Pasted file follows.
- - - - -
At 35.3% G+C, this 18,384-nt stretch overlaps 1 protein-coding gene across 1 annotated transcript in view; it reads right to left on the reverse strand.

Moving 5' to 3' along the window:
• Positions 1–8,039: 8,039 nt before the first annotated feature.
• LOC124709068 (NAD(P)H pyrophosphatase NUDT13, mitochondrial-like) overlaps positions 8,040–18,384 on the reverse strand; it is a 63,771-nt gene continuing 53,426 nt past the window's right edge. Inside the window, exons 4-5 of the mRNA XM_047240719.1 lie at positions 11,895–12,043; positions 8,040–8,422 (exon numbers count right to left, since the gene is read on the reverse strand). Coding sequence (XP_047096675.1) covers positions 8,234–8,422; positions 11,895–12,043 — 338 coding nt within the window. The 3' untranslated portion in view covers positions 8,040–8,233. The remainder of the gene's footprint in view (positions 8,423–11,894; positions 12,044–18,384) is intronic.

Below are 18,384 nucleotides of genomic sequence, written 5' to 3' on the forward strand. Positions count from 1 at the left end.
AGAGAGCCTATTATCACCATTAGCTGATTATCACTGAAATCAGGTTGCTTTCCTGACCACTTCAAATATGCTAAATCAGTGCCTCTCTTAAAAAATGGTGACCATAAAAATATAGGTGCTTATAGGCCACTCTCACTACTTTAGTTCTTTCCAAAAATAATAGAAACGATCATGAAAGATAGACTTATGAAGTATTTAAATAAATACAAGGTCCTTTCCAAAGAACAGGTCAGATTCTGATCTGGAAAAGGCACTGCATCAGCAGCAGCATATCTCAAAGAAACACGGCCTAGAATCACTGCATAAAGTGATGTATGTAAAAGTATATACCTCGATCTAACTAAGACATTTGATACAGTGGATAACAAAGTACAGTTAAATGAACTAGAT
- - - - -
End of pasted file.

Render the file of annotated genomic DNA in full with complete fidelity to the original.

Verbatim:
At 35.3% G+C, this 18,384-nt stretch overlaps 1 protein-coding gene across 1 annotated transcript in view; it reads right to left on the reverse strand.

Moving 5' to 3' along the window:
• Positions 1–8,039: 8,039 nt before the first annotated feature.
• LOC124709068 (NAD(P)H pyrophosphatase NUDT13, mitochondrial-like) overlaps positions 8,040–18,384 on the reverse strand; it is a 63,771-nt gene continuing 53,426 nt past the window's right edge. Inside the window, exons 4-5 of the mRNA XM_047240719.1 lie at positions 11,895–12,043; positions 8,040–8,422 (exon numbers count right to left, since the gene is read on the reverse strand). Coding sequence (XP_047096675.1) covers positions 8,234–8,422; positions 11,895–12,043 — 338 coding nt within the window. The 3' untranslated portion in view covers positions 8,040–8,233. The remainder of the gene's footprint in view (positions 8,423–11,894; positions 12,044–18,384) is intronic.

Below are 18,384 nucleotides of genomic sequence, written 5' to 3' on the forward strand. Positions count from 1 at the left end.
AGAGAGCCTATTATCACCATTAGCTGATTATCACTGAAATCAGGTTGCTTTCCTGACCACTTCAAATATGCTAAATCAGTGCCTCTCTTAAAAAATGGTGACCATAAAAATATAGGTGCTTATAGGCCACTCTCACTACTTTAGTTCTTTCCAAAAATAATAGAAACGATCATGAAAGATAGACTTATGAAGTATTTAAATAAATACAAGGTCCTTTCCAAAGAACAGGTCAGATTCTGATCTGGAAAAGGCACTGCATCAGCAGCAGCATATCTCAAAGAAACACGGCCTAGAATCACTGCATAAAGTGATGTATGTAAAAGTATATACCTCGATCTAACTAAGACATTTGATACAGTGGATAACAAAGTACAGTTAAATGAACTAGAT